From a publisher perspective, Demand Media, hosts native ads on its content channels, including Cracked.com. Jean Lin, senior director of public relations, offered up the example Rough Guides, a travel guidebook publisher, ran on the site. The agency’s in-house studio crafted the lead article, “6 Modern Playgrounds to Make Your Modern Child Lose Its Mind.” The piece was surrounded with the advertiser’s branding, splashboxes and a background.
This example brings to light one of the lasting benefits of native advertising in the form of content. Instead of being removed from the newsfeed when the promoted post’s ad spend runs out, the content lives on and creates higher brand value.
For Cody Cheshier, business development manager at Demand Media, it’s all about quality content.
“We don’t buy Web traffic. The content we make is very authentic and the engagement is organic,” Cheshire shared. “We try to play consumer rather than producer.”
Crossing the fine line
One of the glaring observations of native advertising is the fine line publishers and advertisers walk between deception and complementary content. Publishers should not want to alter the voice of their platform, wavering for a larger piece of the ad dollar pie. Accepting money for content that doesn’t add value, just branded noise, is more nuisance than notable.
Advertisers, in turn, should avoid alienating readers with deceptive content.
“The key to all of this is to focus on the reader experience,” Miller said. “If you are truly delivering something of value to the reader, they don’t care where it comes from. If you inform—not sell—you create a relationship with the reader.”
Stewart Marlborough, EVP, media at Demand Media, says that the right advertiser—one whose product is in-line with the environment—makes all the difference.
“If you have the right advertiser with the right frame of mind, native advertising can reach the right people,” Marlborough said. “It fits if what we’re doing for you, the advertiser, is something we would be doing already.”
An ad by any other name
Unlike banner ads with standard specs, native advertisements come in all media formats, including video, interactive graphics and photo streams.
The common ways to mark a native ad as an ad vary from different colored boxes around the content, like The New York Times, to an entire BrandVoice category on Forbes with follow buttons, surrounding banner ads, and company-specific pages within the site. The content has the look, feel and engagement options as other non-sponsored Forbes content.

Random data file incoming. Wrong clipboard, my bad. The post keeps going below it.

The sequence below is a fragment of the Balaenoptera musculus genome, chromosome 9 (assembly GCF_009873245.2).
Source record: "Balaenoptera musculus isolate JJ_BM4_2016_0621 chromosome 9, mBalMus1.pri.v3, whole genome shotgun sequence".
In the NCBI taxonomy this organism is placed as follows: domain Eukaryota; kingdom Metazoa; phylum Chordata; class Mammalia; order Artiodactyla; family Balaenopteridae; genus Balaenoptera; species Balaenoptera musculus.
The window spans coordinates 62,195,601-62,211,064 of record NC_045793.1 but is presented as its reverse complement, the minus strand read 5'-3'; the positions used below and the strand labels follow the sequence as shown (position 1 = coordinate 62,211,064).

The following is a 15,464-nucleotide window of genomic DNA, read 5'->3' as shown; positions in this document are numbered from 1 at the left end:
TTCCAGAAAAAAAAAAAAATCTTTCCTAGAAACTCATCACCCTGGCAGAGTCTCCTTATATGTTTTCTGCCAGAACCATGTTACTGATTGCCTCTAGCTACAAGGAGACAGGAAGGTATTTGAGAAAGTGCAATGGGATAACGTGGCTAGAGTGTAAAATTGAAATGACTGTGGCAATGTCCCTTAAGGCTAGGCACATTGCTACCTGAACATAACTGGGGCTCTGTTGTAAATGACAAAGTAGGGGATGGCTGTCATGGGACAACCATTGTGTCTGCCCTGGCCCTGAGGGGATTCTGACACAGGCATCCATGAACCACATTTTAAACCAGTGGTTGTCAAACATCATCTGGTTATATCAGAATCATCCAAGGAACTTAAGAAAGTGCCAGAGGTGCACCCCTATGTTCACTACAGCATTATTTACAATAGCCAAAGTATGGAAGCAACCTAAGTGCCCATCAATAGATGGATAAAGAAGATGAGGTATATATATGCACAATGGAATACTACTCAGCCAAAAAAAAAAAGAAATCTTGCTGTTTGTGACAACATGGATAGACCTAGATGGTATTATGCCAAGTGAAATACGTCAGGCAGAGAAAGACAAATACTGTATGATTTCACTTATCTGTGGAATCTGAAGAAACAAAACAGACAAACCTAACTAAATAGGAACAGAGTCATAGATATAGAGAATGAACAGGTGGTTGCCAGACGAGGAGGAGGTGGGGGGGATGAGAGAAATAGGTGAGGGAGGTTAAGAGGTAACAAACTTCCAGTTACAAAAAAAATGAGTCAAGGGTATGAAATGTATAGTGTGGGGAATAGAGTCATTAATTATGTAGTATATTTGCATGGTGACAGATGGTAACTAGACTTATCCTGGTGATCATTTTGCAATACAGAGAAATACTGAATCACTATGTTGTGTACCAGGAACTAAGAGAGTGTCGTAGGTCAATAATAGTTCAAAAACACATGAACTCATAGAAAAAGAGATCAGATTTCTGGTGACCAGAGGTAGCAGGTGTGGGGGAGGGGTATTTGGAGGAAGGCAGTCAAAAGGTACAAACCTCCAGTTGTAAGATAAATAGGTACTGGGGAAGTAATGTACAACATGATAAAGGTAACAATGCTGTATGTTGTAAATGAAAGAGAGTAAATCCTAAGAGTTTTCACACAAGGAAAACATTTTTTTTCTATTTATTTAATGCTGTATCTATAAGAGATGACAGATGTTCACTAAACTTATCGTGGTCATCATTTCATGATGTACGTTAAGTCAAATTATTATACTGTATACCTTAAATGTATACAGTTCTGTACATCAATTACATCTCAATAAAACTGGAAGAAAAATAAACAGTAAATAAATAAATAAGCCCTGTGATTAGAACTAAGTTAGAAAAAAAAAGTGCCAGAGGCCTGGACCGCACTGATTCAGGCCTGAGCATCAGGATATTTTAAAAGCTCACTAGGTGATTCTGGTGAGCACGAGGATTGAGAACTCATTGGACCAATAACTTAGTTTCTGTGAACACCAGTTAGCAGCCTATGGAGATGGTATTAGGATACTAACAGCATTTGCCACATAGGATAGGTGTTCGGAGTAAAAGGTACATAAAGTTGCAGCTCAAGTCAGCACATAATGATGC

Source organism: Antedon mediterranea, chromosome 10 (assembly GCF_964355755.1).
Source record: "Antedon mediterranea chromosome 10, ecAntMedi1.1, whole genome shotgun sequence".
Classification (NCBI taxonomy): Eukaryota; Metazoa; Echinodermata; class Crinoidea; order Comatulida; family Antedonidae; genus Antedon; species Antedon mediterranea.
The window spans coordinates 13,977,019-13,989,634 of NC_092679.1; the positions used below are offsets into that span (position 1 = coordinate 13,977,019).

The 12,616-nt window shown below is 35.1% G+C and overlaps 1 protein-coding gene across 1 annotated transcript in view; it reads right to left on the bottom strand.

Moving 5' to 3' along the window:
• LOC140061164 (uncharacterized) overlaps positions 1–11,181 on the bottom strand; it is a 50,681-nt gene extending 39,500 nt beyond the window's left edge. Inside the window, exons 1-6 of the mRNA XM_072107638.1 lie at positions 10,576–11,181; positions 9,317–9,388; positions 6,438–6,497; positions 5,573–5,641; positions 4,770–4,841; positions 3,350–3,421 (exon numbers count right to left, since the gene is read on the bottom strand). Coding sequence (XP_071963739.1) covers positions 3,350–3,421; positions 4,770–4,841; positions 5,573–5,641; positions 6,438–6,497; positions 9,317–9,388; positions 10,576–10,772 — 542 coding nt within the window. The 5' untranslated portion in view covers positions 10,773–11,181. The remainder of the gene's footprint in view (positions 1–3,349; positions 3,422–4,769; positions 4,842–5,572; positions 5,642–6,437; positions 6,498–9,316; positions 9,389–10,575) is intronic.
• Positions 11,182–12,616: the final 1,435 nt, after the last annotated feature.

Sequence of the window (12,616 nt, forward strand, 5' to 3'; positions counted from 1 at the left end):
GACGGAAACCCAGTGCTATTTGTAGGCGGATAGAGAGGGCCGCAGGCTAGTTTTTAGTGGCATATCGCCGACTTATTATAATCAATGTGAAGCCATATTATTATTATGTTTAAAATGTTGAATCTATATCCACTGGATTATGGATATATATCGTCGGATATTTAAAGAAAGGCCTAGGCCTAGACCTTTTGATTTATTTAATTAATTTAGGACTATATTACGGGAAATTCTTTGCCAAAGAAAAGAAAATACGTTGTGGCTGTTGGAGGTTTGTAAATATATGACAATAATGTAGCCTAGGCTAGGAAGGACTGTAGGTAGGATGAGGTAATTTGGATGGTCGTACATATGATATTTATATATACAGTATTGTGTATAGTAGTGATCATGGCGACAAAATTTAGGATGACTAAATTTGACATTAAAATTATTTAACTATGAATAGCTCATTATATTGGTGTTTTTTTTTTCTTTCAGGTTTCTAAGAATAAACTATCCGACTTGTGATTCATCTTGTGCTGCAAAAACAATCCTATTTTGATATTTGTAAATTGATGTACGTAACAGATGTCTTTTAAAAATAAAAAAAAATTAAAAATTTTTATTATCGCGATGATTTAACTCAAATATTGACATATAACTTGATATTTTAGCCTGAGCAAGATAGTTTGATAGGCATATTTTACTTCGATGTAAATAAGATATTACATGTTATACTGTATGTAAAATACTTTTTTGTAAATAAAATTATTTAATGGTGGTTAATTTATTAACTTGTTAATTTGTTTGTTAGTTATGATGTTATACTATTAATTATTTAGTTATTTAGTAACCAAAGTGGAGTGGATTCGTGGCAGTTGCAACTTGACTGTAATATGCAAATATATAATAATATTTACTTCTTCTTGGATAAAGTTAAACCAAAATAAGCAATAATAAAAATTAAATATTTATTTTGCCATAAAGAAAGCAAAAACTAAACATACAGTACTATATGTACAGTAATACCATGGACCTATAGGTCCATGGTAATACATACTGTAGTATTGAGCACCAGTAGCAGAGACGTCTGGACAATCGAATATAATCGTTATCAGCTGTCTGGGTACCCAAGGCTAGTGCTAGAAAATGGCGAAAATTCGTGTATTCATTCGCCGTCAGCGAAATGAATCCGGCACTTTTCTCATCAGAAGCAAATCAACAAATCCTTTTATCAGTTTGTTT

Unlike the usual unbound question and answer sessions on Reddit, 2013 Gawker Media hosted a Q&A with scientist personality Bill Nye on Gizmodo in the comments section of a “Summer Science Symposium” page category sponsored by State Farm Insurance. From header to comment footer, the entire experience was an ad, but one with value added by an expert, active discussion and information.
Steps are being taken to help differentiate between the good, bad, and ugly native ads. The Interactive Advertising Bureau (IAB) published the “IAB Native Advertising Playbook” in December as the product of a 100-member task force.
The document classified six types of native ads and recommends guidance for clear transparency is needed for consumers’ trust.
More recently, the UK IAB chapter announced it will form its own working committee on the topic following a survey of members with 52 percent saying they knew what native advertising was, but needed additional information. The move comes as a preliminary defense to set precedents for government regulation, consumer protection and standardized practices.
To the future and beyond
Do not expect native ads to disappear into that locked Don Draper closet of floundered ad formats. Publishers are offering advertisers an increasing number of creative solutions to reaching target audiences, beyond the banner.
Buying the byline is only expected to continue. For native advertising to have its full place at the table, in all of the minds involved, it’s fine unless it falters too far.
“Never before have advertisers been able to connect with customers in such non-obtrusive ways,” Quick closed. “I dare to say, ads might actually start enhancing peoples’ lives…and many probably already are.”